Even with 14 million Americans out of work and an economy still searching for light at the end of the tunnel, the EPA is poised to enact a series of back-door mandates that will stifle economic growth. And with the speed that this runaway train is traveling, people in states like Ohio should be scared of the “Train Wreck” headed towards a town near you.
Unfortunately, everyday Americans may not realize the impact of the EPA’s “Train Wreck” of new regulations on jobs, the economy and price of essential energy until it’s too late. The truth is, even the EPA itself doesn’t quite know what these regulations might cost to implement – although various outside analysts seem to agree that, at minimum, the 10 major rules that the EPA issued in 2010 could cost the economy at least $23 billion and nearly one million jobs.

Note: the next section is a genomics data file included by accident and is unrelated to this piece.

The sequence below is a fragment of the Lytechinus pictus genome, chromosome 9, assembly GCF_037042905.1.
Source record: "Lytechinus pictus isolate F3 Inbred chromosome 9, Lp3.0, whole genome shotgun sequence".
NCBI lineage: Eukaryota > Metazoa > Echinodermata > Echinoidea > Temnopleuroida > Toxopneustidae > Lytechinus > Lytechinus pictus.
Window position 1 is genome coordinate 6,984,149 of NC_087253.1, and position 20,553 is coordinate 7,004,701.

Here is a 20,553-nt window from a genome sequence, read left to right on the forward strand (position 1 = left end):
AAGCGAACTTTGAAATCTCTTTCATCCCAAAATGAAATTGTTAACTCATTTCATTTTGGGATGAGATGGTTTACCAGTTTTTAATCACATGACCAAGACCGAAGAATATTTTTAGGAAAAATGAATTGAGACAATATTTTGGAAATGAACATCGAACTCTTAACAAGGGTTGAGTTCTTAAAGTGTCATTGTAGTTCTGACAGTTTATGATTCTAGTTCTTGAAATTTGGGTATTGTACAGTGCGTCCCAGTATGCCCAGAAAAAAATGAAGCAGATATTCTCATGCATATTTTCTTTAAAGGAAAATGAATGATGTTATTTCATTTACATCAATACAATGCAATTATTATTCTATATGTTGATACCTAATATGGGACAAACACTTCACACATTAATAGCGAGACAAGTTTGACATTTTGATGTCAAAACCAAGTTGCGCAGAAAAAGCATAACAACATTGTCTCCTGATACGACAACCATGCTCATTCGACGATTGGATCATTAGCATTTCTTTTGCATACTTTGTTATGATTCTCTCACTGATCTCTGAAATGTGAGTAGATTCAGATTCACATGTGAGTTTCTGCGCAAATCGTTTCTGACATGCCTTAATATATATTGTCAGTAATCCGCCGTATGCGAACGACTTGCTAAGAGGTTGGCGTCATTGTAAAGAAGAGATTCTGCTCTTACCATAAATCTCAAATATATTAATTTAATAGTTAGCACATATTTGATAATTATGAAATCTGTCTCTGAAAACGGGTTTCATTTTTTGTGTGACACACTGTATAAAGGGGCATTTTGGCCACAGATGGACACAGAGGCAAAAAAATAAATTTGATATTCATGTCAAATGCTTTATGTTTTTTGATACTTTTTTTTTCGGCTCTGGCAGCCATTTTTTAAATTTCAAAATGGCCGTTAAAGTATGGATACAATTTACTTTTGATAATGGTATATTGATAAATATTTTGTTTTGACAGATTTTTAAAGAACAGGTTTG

No one can say for sure how my home state,Ohio,will be impacted; we do know that Ohioans will not fare well. That’s because coal generates close to 90 percent of net electricity in Ohio and energy consumption in the state’s industrial sector ranks among the highest in the nation. Put another way, the EPA’s “Train Wreck” will destroy Ohio’s main electricity source.
According to analysts, this assault on Ohio’s coal-burning power plants transfers directly into at least 10 plant shutdowns and over 1,000 job losses. According to a report from the United Mine Workers of America, national job losses associated with the closure of EPA-targeted coal units could be significant, amounting to more than 50,000 jobs in the coal, utility and rail industries. With Ohio’s unemployment rate still above 9 percent, the EPA “Train Wreck” would clearly be a major blow to my state.
But the bureaucrats in Washington, D.C. and the environmental groups’ intent on stopping the use of coal in America aren’t worried about these good-paying, blue collar jobs in Ohio. Unfortunately for us, they consider the EPA’s “Train Wreck” to be an effective means to an end. An end to coal for sure.
IRS Official Who Called Conseratives A**holes Says She "Isn't a Political Person," Plays Victim in New Interview | Katie Pavlich